A recent report by the Canadian Medical Association (CMA), Physicians and Health Equity: Opportunities in Practice, argues that physicians can and have been finding innovative ways to address the needs of vulnerable populations. They interviewed 32 physicians across the country practicing family medicine, emergency medicine, pediatrics, psychiatry, and public health, and the report outlines common interventions, barriers, and facilitators for physicians to address health equity within their practice.
Health inequities are one of the most important problems facing Canadian society as a whole. Although root causes lie in the social determinants of health outside of the health sector, we must also remember that equity needs to be addressed in the health care sector as well. Wellesley Institute’s Health Equity Road Map provides a seven point roadmap for building equity into the health care system.
The report highlights key areas that physicians can act upon:
- Providers need to know the barriers to access that their patients face; for example, accessibility can be improved for those with rigid work hours or family responsibilities by more flexible practice hours and ensuring convenient locations;
- There is increasing emphasis on person-centred care, meaning that inequitable social and living conditions that some face are taken into account when designing treatment plans. Promising practices noted include asking questions about patients’ social circumstances, integrating patients’ constraints into their care plan (e.g. cost of medications), and advocating for patients (e.g. for better housing);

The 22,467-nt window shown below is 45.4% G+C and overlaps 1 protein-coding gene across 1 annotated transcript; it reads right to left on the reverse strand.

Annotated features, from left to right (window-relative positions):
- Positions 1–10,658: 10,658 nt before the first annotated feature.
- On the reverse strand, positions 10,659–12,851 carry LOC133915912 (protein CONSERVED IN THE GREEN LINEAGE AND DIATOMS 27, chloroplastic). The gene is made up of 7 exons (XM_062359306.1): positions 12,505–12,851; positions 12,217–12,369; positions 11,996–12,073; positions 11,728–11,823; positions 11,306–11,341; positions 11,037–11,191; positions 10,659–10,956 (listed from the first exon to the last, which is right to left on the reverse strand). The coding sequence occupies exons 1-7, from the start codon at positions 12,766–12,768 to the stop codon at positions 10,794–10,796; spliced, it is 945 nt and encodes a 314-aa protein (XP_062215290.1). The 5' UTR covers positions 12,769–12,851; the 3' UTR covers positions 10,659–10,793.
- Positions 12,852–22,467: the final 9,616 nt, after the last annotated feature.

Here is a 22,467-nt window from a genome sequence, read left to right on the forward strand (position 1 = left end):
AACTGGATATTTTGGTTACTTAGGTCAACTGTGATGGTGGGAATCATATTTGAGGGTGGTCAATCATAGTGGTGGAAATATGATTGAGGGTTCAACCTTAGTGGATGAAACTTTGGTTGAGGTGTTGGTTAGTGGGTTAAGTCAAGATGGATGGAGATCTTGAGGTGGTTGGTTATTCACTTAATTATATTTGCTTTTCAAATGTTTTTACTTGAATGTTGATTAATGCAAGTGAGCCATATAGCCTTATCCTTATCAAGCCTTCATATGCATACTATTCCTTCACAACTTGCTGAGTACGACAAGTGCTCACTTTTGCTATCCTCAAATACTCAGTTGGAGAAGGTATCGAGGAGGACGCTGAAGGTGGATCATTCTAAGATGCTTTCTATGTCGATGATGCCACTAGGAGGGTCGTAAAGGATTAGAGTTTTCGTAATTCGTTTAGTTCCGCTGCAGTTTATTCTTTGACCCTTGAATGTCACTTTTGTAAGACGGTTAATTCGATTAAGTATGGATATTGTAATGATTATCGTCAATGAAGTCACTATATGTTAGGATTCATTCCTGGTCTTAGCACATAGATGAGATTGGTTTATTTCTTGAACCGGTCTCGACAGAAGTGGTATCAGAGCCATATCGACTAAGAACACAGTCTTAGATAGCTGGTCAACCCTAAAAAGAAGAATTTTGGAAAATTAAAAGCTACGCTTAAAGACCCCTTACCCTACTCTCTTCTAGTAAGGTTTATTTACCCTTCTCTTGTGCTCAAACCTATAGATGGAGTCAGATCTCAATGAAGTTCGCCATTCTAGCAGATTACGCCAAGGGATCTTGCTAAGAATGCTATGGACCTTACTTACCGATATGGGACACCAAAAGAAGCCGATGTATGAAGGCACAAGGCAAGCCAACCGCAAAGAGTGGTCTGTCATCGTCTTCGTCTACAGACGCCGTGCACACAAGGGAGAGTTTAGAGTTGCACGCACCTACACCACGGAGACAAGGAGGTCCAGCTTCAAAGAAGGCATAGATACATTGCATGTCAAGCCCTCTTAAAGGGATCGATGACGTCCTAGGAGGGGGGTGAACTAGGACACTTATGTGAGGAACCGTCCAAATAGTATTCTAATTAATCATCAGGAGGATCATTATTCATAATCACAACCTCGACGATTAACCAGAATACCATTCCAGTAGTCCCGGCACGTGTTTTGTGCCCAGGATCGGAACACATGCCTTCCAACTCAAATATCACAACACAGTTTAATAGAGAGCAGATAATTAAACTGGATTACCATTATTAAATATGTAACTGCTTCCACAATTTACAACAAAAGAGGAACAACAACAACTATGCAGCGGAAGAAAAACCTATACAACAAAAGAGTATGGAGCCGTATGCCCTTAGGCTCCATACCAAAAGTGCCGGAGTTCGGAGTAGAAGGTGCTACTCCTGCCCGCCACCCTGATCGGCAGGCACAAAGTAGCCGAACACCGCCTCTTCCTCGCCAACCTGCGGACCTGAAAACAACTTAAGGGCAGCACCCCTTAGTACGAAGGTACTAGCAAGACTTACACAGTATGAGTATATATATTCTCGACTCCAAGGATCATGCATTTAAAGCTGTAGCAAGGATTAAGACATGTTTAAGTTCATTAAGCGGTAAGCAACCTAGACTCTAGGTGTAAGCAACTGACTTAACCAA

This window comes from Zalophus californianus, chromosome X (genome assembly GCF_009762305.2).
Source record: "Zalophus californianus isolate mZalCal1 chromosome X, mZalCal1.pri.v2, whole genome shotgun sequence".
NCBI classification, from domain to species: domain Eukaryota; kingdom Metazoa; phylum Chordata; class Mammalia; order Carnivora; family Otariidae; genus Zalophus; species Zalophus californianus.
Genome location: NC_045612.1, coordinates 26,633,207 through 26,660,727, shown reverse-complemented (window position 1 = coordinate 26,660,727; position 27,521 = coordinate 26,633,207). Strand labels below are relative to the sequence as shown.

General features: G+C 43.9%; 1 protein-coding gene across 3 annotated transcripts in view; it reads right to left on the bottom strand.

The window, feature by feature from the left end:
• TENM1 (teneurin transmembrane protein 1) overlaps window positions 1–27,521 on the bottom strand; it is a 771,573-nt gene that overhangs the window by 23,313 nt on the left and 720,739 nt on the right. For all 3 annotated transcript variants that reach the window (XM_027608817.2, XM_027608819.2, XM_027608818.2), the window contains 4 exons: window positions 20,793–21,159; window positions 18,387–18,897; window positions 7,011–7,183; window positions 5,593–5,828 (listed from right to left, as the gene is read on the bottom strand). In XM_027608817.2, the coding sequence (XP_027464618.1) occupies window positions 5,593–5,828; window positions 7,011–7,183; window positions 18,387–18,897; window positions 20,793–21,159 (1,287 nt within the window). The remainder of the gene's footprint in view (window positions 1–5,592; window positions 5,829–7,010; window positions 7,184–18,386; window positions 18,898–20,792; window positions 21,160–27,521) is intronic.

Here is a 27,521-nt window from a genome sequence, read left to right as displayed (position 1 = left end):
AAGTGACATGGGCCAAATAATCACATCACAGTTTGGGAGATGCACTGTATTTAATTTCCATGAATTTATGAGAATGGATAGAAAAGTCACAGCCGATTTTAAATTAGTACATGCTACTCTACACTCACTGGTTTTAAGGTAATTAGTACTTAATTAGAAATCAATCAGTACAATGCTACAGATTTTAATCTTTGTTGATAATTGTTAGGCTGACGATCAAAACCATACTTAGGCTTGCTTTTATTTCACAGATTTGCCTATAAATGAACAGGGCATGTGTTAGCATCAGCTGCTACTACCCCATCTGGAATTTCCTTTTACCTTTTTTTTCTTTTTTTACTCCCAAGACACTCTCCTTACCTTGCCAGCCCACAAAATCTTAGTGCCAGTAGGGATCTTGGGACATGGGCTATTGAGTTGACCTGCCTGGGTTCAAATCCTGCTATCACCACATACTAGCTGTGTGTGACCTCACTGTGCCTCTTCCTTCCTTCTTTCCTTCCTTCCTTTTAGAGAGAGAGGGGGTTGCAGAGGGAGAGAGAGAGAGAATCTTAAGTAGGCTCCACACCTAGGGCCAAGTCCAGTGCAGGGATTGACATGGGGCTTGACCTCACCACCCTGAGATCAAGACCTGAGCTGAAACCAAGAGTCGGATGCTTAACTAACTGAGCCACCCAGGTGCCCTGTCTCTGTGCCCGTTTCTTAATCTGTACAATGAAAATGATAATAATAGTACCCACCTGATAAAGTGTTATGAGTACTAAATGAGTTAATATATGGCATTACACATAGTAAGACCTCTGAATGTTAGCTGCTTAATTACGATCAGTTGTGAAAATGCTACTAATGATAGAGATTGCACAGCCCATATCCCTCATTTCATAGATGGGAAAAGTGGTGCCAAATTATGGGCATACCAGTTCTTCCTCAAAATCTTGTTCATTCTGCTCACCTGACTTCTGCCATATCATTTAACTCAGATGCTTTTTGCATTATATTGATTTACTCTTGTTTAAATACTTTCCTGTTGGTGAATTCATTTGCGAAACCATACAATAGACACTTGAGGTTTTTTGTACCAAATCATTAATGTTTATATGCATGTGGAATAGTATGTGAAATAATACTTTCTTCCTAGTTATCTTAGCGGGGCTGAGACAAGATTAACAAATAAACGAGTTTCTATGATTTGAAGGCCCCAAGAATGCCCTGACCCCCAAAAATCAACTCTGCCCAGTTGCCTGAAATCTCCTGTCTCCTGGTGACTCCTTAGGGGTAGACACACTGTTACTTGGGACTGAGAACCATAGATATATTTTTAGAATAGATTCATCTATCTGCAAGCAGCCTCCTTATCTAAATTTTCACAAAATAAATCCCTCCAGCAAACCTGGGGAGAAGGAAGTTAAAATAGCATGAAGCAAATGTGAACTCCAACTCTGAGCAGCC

- Helping patients apply for support programs for which they may be eligible;
- Linking patients into wider social and community supportive programs and networks.
Front-line providers also noted challenges to incorporating equity into their practices:
- Funding and other incentives are a significant barrier (fee-for-service or simple capitation payment schemes do not recognize the complex conditions that many disadvantaged patients bring) – a challenge that provincial Ministries need to address;
- The time and administrative burdens of ensuring patients are linked into the programs and support they need – currently illustrated by the cuts to the Interim Federal Health Benefits for refugees, which have resulted in providers developing clinics and other work-around measures to ensure refugees can access care, and, spending an inordinate amount of time negotiating with insurers on their patient’s behalf;
- The fragmented and uncoordinated nature of healthcare and other social service systems – a key challenge for governments and regional health authorities.
The CMA argues further that physicians play an important role in addressing health inequities in the country’s health care system, as they hold respected and influential positions in society and their opinions can add strength to advocacy work in these issues. Interestingly, a major British report released this week also argued that health professionals can play a key role in addressing social determinants of health and building equity into their practice.